Posted on 3rd October 2023

Wildlife Filmmaking in a Changing World

This World Habitat Day, Natural History Producer Matt Brierley looks at how climate change and biodiversity loss are impacting the wildlife filmmaking industry, and what positive steps can be taken.

It stands to reason that if nature is imperilled, Natural History filmmaking is under threat. Biodiversity loss and climate chaos are clear and present dangers. Our industry faces a challenge: to visually represent climate breakdown and biodiversity loss in ways that engage mainstream audiences and present solutions.  

I’m often asked how we capture such incredible stories. We’re blessed to work with experts and, thankfully, there’s predictability in nature. Mass spawning events, epic migrations, flamboyant mating rituals; there are annual windows to capture nature’s ebb and flow. But today climate chaos and biodiversity loss are eroding that predictability, scuppering best laid plans.

When the BBC tried to celebrate Winter garden birds, the second consecutive mild winter saw me road tripping, chasing snow and even – in utter desperation – filling my car with the white stuff to create a winter scene in a bird-friendly location elsewhere. Heart-breakingly the show was decommissioned, the tip of an increasingly melting iceberg. 

Plimsoll Productions have risen to challenges whilst filming Incredible Animal Journeys. A Canadian “heat bomb” disrupted Arctic weather. The key trigger for the mass aggregation of caribou didn’t happen. Another Plimsoll team was in British Columbia when more than 1,000 daily temperature records were broken over 11 days, 100 topping 40 C. They filmed half the expected shots due to low animal numbers and the crew avoiding heat.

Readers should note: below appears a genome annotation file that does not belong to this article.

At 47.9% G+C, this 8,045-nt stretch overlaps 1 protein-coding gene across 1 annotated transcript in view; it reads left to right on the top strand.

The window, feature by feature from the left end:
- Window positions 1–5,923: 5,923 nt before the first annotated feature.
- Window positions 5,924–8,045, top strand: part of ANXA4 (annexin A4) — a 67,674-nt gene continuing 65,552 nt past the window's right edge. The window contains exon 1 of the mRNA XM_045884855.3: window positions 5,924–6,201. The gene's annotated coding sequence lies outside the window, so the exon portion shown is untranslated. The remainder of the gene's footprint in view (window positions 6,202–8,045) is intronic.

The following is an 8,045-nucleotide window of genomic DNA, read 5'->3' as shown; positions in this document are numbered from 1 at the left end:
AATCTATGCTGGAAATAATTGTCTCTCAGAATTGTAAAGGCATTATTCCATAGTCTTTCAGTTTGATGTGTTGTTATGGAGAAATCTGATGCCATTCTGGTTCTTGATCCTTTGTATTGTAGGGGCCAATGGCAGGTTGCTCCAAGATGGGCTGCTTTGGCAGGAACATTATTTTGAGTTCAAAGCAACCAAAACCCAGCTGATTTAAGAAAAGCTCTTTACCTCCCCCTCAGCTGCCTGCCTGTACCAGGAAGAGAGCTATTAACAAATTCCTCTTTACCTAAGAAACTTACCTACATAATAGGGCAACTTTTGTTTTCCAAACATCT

From denning giant otter pups besieged by wildfires, to migratory birds arriving late versus a twenty year data set, unpredictable climate means unpredictable shoots. Even getting to location can be impossible. One producer tells me filming was interrupted by a record flood washing out bridges.

Biodiversity loss negatively impacts us too. When setting up plates for a CGI prehistoric series, the BBC drew a blank trying to find suitable Madagascan wetland due to habitat destruction.      

Climate change and biodiversity loss go hand in hand. Lose a rainforest and you lose its ability to sequester carbon. Heat up the planet and wildfires destroy forests.

So what can wildlife filmmakers do?

During the pandemic I directed crews in the DRC from my living room. As a team, we got world-beating shots of Grauer’s gorilla for Studio Silverback’s The Earthshot Prize: Repairing Our Planet, without costing the Earth. It took a leap of faith to both find and trust ground crew. Technology was our friend – think satellite phones, whatsapp for quick feedback on shots off the back of camera and, for both more rigorous footage review and kickstarting the edit, low res proxies overnight via Wi-Fi. No one flew. Sustainable filming is possible. Today, post-pandemic, and action group Filmmakers for Future: Wildlife continue to encourage sustainable collaboration across our industry. 

Should programmes have a finite carbon budget? Who’ll push for change? What happens when climate breakdown hijacks shoots? Can programmes authentically tell that new story? Our animals are heroes on a quest. What if we included the antagonistic climate they’re up against? Or could our making-ofs include the jeopardy of filming in a world of climate chaos? Big questions for an industry that cannot be complicit in destroying the natural resource keeping us afloat.

This World Habitat Day the UN focuses on carbon-neutral sustainable living. For wildlife filmmakers it’s time to make sure our house is in order. Check out Filmmakers for Future: Wildlife for more.

Follow Matt on Twitter/X.

Download albert’s biodiversity guide for productions.